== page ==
As Jesus drew near Jerusalem, he saw the city and wept over it, saying, "If this day you only knew what makes for peace– but now it is hidden from your eyes. For the days are coming upon you when your enemies will raise a palisade against you; they will encircle you and hem you in on all sides. They will smash you to the ground and your children within you, and they will not leave one stone upon another within you because you did not recognize the time of your visitation."
Daily Meditation: Luke 19:41-44
He saw the city and wept over it. (Luke 19:41)
The Mount of Olives provides a sweeping view of the city of Jerusalem. From where he stood, Jesus would have seen the magnificent Temple on Mount Zion towering over the rest of the city. But Jesus could not enjoy the scenery. He knew that one day the Temple, and all of Jerusalem, would be destroyed. Not even "one stone upon another" would be left standing (Luke 19:44). And so he wept.
But these were not tears of bitterness or anger; they were tears of compassion. Jesus was entering Jerusalem for the last time; it wouldn't be long before he would be hanging on a cross. He knew that many in the city would not accept the salvation that he had come to give them. Still, he loved them, and he wanted them to see what God was doing right in their midst. He felt sorrow for the consequences they would one day suffer for failing to recognize him as the Messiah.
Jesus' reaction provides a glimpse not only into his heart but also into the heart of his Father. We might feel tempted to think that all the sin in the world is cause enough for God to become angry, and perhaps even to lash out in revenge. But that's not the way of our God. He knew in advance that many would reject his Son, and this knowledge must have grieved him! Yet in his merciful, compassionate love, he never gave up hope that every one of his beloved people would eventually turn to him.
At times we may find ourselves mourning as Jesus did. We mourn when we see so many people who don't acknowledge him. We mourn when we see the consequences that inevitably come from turning away from him. We mourn for the times we have also turned away from God. And in all those times, our weeping is appropriate.
But we don't want our mourning to overshadow the joy we are called to have as disciples of Christ. We especially don't want to become angry or bitter. We can instead let our sorrow move us to fall on our knees and intercede for all those who don't yet know the Lord. And as we pray, we can unite our hearts with the heart of our Father, who wants nothing more than for everyone to recognize the time of his Son's visitation.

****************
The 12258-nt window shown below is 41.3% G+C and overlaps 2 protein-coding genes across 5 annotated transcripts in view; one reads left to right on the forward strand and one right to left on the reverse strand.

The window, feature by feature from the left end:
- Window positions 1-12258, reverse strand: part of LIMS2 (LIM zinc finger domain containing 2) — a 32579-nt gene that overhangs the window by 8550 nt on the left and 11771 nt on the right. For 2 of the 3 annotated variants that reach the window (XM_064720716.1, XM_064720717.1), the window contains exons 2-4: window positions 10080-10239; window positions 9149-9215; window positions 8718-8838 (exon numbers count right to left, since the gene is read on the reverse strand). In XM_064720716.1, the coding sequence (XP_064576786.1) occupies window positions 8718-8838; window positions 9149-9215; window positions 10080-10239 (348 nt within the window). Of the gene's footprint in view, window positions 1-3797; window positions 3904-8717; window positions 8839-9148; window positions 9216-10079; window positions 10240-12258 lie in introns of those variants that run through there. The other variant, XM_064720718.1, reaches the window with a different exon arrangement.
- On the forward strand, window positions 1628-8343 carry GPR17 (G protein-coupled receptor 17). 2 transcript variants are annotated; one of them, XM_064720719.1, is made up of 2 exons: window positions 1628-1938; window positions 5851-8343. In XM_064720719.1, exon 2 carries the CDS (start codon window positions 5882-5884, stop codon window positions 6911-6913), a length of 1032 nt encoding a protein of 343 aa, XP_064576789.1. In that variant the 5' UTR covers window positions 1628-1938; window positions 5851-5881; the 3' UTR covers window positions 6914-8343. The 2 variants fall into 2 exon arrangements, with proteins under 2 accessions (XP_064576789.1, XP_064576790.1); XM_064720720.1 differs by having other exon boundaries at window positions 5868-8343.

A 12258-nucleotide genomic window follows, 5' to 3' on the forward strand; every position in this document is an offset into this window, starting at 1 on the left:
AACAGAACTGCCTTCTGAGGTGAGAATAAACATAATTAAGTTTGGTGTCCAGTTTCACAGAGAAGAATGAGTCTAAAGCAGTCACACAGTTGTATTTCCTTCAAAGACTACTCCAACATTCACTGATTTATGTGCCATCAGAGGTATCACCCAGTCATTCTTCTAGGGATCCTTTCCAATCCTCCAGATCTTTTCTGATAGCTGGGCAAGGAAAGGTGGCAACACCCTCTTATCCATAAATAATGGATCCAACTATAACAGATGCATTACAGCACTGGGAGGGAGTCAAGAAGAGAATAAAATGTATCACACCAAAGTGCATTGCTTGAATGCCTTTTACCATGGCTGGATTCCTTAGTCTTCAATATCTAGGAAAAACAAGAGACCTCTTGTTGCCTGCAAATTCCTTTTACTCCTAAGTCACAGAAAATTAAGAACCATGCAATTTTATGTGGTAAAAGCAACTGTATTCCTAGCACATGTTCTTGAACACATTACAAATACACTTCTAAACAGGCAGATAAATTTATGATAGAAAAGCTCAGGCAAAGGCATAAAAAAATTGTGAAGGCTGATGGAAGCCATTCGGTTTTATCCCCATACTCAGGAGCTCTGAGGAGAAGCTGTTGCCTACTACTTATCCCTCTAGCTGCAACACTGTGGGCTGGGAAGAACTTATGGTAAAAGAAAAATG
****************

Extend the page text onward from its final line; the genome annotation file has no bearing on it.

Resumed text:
"Jesus, today I weep for all those who don't know you. May they open their eyes to your saving love."
Revelation 5:1-10 Psalm 149:1-6, 9
From today's 1st Holy Scripture: "You made them a kingdom and priests for our God, and they will reign on earth."
Recall that you are baptized as a priest, prophet, and king. Recall that you are made one in Christ our King. Recall now, that the Kingdom reigns, both today, and forever. The value of God our love and our light is what shall reign forever.
We pray today; "Sing to the LORD a new song of praise in the assembly of the faithful. Let Israel be glad in their maker, let the children of Zion rejoice in their king. The Lamb has made us a kingdom of priests to serve our God"
How hard is it to step out in faith? It is hard to have faith, in the unknown, to believe in what few care to believe. What drives my own faith? A couple of things: my inner consciousness, an inner calling, and holy obedience, both work hand in hand to bring about faith.
In the Gospel today we heard our Master and Teacher: _"As Jesus drew near Jerusalem, he saw the city and wept over it, saying, "If this day you only knew what makes for peace– but now it is hidden from your eyes."
If we only knew what makes for peace! What does the name "Jerusalem" mean? In Hebrew, the first part "yeru" means like to flow. The second part "shalom" means to be at peace and to be made whole. It is strange that this did not truly exist in the city, at the time of God's coming. Right? Yet, He named it that for a reason...there is where the King of Peace would enter, be rejected, killed, murdered, by being nailed to the cross. The flowing peace would flow from His right side. A trickling to cause a new coming of a new peace. If we only desired true peace.
And now it boils down to a worldwide kingdom.
Jesus is King. There is mischief and misdeeds in a kingdom, but there is still a king! There is dark corners in the kingdom in this world, but there still is a light that can shine in every corner! All these Scriptures are leading to Sunday's Gospel, in which we recall Jesus Christ King of the Universe.
Now, is He your king? In spanish, there is a loving connotation when you call someone "mi rey" meaning "my king". It is to say to someone with the most loving and meaning affection, you are my everything and I'd give anything for you.
I can see doing that for a child, and that is mostly how the connotation is directed to, perhaps in this case, to the child Jesus. But, is this how you treat everyone else? I'd dare say, that this is how Jesus loved everyone. This is how the saints love everyone, well most of the saints, LOL. Mother Teresa for sure. What poured from her was love.... and this love poured into her in the Most Holy Eucharist. Love GOD there, and you will love God everywhere.
........................................ Lord, may I recognize You in Your daily coming into my life! ...............................................
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Random Bible Verse 1 Hebrews 11:1
11 Now faith is the assurance of things hoped for, the conviction of things not seen.
If one day you don't receive these, just visit Going4th.com God Bless You! Peace